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Ipswich County Gaol and House of Correction was constructed on the south-west side of St. Helen's Street between 1786 and 1790. The General Quarter Session of 14th November 1785 decided that the existing county gaol was insufficient and that a new one must be built. According to the Society for the Improvement of Prison Discipline the architect was William Blackburn, but this attribution is at variance with an entry in the Quarter Sessions Minute Book which states that on 22nd November 1785 plans by John and Thomas Fulcher were accepted. The original layout of the building shows a central building in the shape of a truncated or chamfered square, with four attached radiating wings in the shape of a saltaire. The central building contained the keeper's house, magistrate's room, chapel and infirmaries. The wings had three stories and six main bays, and may originally have had open arcades on the ground floor. The prison was extended in 1821 by the addition of two wings and a treadwheel. By 1844 the prison had six treadwheels. By 1832 a further two wings had been added which ran northwest/southeast and northeast/southwest. By 1849 further additions had been made: the south wing had been extended to the perimeter wall and a wing had been added to the west at the outer end of the north wing. In 1877 the four main wings were altered internally to meet the provisions of the 1865 Prison Act. McHardy mentions an intention to merge the county gaol with the borough gaol which was on an adjacent site, and this was probably achieved at or soon after nationalisation. By 1885 a number of internal and external alterations had been made, including the demolition of the south wing and the laundry. In 1883 a new entrance off Grimwade Street had been created to the south-east between the county and borough prisons. A new male prison had been erected at the south of the site between 1879 and 1884. The prison closed in July 1925 and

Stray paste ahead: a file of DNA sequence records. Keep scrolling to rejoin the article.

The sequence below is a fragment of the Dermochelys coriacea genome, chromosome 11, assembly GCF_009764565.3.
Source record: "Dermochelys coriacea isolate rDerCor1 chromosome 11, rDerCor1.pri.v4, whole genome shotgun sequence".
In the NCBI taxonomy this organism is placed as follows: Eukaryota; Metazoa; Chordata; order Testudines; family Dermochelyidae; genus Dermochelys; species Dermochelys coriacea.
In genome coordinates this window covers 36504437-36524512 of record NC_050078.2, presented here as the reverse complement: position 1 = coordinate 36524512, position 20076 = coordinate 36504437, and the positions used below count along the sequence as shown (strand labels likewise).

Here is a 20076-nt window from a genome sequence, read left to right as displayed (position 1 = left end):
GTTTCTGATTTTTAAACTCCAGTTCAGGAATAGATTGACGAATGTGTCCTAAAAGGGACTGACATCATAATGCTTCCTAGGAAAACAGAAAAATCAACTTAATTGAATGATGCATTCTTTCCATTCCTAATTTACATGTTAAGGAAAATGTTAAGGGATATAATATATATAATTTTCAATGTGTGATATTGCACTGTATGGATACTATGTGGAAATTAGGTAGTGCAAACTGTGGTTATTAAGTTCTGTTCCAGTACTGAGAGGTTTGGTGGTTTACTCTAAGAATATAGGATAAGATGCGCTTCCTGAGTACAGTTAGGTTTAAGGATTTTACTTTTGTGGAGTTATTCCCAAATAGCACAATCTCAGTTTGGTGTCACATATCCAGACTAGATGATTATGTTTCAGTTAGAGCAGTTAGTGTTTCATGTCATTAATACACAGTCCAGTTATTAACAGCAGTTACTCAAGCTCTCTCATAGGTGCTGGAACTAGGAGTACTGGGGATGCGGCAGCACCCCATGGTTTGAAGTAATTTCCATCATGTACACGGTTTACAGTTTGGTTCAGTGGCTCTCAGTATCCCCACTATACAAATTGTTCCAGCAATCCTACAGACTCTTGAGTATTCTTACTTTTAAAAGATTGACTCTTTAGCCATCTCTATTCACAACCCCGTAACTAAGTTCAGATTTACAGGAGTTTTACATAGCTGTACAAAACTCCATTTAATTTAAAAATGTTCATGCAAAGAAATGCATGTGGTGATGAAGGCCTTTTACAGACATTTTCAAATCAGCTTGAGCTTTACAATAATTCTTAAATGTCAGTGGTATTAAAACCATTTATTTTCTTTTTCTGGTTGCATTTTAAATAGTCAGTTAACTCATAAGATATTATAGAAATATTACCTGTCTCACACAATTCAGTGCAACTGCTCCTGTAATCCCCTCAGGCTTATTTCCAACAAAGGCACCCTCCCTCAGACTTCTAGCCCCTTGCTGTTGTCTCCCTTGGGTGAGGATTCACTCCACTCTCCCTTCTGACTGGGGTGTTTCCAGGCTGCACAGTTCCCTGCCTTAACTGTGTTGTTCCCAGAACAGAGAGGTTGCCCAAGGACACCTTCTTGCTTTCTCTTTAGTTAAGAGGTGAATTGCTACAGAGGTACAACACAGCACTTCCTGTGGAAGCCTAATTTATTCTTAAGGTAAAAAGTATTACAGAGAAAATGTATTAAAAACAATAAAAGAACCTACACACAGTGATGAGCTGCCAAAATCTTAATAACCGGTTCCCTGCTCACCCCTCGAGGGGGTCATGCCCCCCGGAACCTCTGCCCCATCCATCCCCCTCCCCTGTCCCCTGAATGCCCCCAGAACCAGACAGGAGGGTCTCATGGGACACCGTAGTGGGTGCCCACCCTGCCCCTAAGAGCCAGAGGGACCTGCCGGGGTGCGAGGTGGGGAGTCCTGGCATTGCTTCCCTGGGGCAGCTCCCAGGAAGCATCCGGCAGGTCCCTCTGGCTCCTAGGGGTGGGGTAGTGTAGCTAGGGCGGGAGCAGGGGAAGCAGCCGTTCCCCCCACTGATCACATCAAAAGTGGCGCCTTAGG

was demolished in 1931.

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